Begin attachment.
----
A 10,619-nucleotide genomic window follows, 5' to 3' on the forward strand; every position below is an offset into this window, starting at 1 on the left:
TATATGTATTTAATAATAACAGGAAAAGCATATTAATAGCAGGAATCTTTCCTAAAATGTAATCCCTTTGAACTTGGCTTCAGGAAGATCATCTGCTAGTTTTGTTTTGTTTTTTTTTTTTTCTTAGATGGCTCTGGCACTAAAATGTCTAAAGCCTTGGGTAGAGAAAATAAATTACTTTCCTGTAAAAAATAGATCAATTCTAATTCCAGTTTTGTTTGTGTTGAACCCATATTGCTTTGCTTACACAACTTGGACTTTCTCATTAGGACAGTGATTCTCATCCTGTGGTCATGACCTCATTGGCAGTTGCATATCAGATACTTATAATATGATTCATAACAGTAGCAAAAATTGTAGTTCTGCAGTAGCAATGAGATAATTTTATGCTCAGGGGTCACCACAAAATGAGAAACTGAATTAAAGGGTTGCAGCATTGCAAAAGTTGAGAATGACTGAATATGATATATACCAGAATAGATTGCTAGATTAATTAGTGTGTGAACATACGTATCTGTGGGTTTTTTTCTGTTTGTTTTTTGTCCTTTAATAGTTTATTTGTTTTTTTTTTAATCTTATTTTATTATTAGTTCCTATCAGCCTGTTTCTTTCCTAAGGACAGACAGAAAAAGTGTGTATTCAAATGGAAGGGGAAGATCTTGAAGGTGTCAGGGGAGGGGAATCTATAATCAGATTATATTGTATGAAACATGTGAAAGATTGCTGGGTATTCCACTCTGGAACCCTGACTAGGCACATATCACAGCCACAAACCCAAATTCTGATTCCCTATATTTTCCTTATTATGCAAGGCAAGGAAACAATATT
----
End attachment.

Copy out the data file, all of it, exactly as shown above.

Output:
A 10,619-nucleotide genomic window follows, 5' to 3' on the forward strand; every position below is an offset into this window, starting at 1 on the left:
TATATGTATTTAATAATAACAGGAAAAGCATATTAATAGCAGGAATCTTTCCTAAAATGTAATCCCTTTGAACTTGGCTTCAGGAAGATCATCTGCTAGTTTTGTTTTGTTTTTTTTTTTTTCTTAGATGGCTCTGGCACTAAAATGTCTAAAGCCTTGGGTAGAGAAAATAAATTACTTTCCTGTAAAAAATAGATCAATTCTAATTCCAGTTTTGTTTGTGTTGAACCCATATTGCTTTGCTTACACAACTTGGACTTTCTCATTAGGACAGTGATTCTCATCCTGTGGTCATGACCTCATTGGCAGTTGCATATCAGATACTTATAATATGATTCATAACAGTAGCAAAAATTGTAGTTCTGCAGTAGCAATGAGATAATTTTATGCTCAGGGGTCACCACAAAATGAGAAACTGAATTAAAGGGTTGCAGCATTGCAAAAGTTGAGAATGACTGAATATGATATATACCAGAATAGATTGCTAGATTAATTAGTGTGTGAACATACGTATCTGTGGGTTTTTTTCTGTTTGTTTTTTGTCCTTTAATAGTTTATTTGTTTTTTTTTTAATCTTATTTTATTATTAGTTCCTATCAGCCTGTTTCTTTCCTAAGGACAGACAGAAAAAGTGTGTATTCAAATGGAAGGGGAAGATCTTGAAGGTGTCAGGGGAGGGGAATCTATAATCAGATTATATTGTATGAAACATGTGAAAGATTGCTGGGTATTCCACTCTGGAACCCTGACTAGGCACATATCACAGCCACAAACCCAAATTCTGATTCCCTATATTTTCCTTATTATGCAAGGCAAGGAAACAATATT